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Arch Orthop Trauma Surg. 2003 May;123(4):180-5. Epub 2003 Mar 20.

Primary ACL reconstruction with fresh-frozen patellar versus Achilles tendon allografts.

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  • 1ARCUS Sportsclinic, Pforzheim, Germany. rainersiebold@hotmail.com



In recent years, there has been an interest in the use of allografts as an alternative graft for anterior cruciate ligament (ACL) reconstruction to reduce potential donor-site morbidity resulting from the harvest of autogenous tissue. Nevertheless, in the literature, the use of allografts for primary ACL reconstruction is controversial due to a higher failure rate and the potential risk of disease transmission.


In this retrospective study, we evaluated the clinical outcome of 251 fresh-frozen patellar vs Achilles tendon allografts for primary ACL reconstruction. Patients (average age 39 years) were operated on between 1993 and 1998, and the mean follow-up was 37.7 months (range 24-74 months). We were able to follow up 225 patients (89.6%). According to the different types of allograft, we divided the patients into two groups: group P with patellar bone-tendon-bone allograft (BTB; n=183) and group A with Achilles bone-tendon allograft ( n=42). Clinical evaluation consisted of a history, an examination, IKDC Score, Cincinnati Knee Score (CKS), Cincinnati Sports Activity Scale (CSAS), KT-1000 testing, and standardized X-rays.


According to the IKDC, the outcome was normal or nearly normal in 75.3% in group P and 76.2% in group A. Overall rating according to the CKS was an average of 85 in group P and 82.9 in group A. CSAS was 79.6 in group P and 84.8 in group A. The objective stability measured with the KT-1000 showed an average side-to-side difference of 2.1 mm in group P and 2.0 mm in group A. 4.4% of group P and 2.5% of group A were considered a laxity failure, and 10.4% of group P and 4.8% of group A re-ruptured the reconstructed ACL. In summary, there was a significantly higher failure rate ( p<0.001) in group P compared with group A.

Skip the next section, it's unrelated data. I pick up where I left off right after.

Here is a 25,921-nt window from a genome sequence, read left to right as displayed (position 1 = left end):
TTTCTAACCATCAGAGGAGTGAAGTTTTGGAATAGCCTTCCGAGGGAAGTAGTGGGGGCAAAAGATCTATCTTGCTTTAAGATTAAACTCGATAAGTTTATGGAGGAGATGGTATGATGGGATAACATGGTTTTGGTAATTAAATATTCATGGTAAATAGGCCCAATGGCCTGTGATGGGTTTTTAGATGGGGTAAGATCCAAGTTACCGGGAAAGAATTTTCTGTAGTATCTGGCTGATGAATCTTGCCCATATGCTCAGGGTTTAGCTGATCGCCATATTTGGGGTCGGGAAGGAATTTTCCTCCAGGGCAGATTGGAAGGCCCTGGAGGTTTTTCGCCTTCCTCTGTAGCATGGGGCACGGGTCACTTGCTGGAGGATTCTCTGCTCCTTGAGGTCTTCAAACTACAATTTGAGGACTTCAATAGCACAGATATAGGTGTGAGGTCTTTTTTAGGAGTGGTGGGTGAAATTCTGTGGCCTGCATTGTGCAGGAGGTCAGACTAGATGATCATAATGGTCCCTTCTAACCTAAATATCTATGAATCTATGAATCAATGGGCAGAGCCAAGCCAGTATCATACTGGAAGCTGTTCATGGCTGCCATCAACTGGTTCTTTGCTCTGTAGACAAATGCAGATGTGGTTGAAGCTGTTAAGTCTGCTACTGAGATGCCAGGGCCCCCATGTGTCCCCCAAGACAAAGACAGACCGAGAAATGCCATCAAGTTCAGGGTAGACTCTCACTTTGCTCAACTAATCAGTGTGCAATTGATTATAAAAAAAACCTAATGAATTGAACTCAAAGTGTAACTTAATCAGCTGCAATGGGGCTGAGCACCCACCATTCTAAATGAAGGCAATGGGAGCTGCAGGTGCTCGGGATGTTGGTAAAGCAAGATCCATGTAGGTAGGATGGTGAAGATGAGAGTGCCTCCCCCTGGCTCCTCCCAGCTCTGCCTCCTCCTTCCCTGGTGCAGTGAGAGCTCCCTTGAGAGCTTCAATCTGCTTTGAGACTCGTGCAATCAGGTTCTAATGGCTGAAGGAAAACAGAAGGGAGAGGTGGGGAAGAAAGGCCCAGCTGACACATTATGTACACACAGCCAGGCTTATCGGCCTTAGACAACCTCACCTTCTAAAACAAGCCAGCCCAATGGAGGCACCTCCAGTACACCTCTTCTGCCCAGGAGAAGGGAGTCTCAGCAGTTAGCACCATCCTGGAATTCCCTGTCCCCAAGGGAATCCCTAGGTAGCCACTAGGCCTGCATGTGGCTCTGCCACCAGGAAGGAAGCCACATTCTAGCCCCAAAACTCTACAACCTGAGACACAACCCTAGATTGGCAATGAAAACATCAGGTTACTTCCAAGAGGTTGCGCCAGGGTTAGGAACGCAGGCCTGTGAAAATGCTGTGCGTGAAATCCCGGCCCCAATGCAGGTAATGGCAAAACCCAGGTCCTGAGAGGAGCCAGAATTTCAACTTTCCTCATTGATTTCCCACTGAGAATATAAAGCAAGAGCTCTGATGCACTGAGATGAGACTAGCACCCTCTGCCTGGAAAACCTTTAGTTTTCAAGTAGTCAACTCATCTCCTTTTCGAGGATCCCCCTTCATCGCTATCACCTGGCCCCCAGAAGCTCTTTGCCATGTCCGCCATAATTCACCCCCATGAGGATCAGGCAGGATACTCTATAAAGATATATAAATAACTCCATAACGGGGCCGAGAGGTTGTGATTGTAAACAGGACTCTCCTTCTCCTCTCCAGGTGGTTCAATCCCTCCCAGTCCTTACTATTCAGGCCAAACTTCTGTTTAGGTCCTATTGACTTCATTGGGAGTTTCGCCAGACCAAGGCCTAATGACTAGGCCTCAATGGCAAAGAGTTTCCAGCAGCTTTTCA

Satisfactory clinical results can be achieved with the use of allografts for primary ACL reconstruction. Comparing Achilles tendon and patellar BTB allografts, the Achilles tendon-bone allograft seems to be advantageous for ACL reconstruction as the failure rate was significantly lower. Nevertheless, the total failure rate appears to be much higher compared with autogenous ACL reconstruction, indicating that the use of an allograft for routine uncomplicated primary ACL reconstruction offers few advantages. Therefore, autograft tissue remains our graft of first choice for this procedure. We advise reserving allografts for revision procedures where suitable autogenous tissues have been previously compromised, where a contraindication for autogenous tissue harvest exists, or for multiple ligament surgery.

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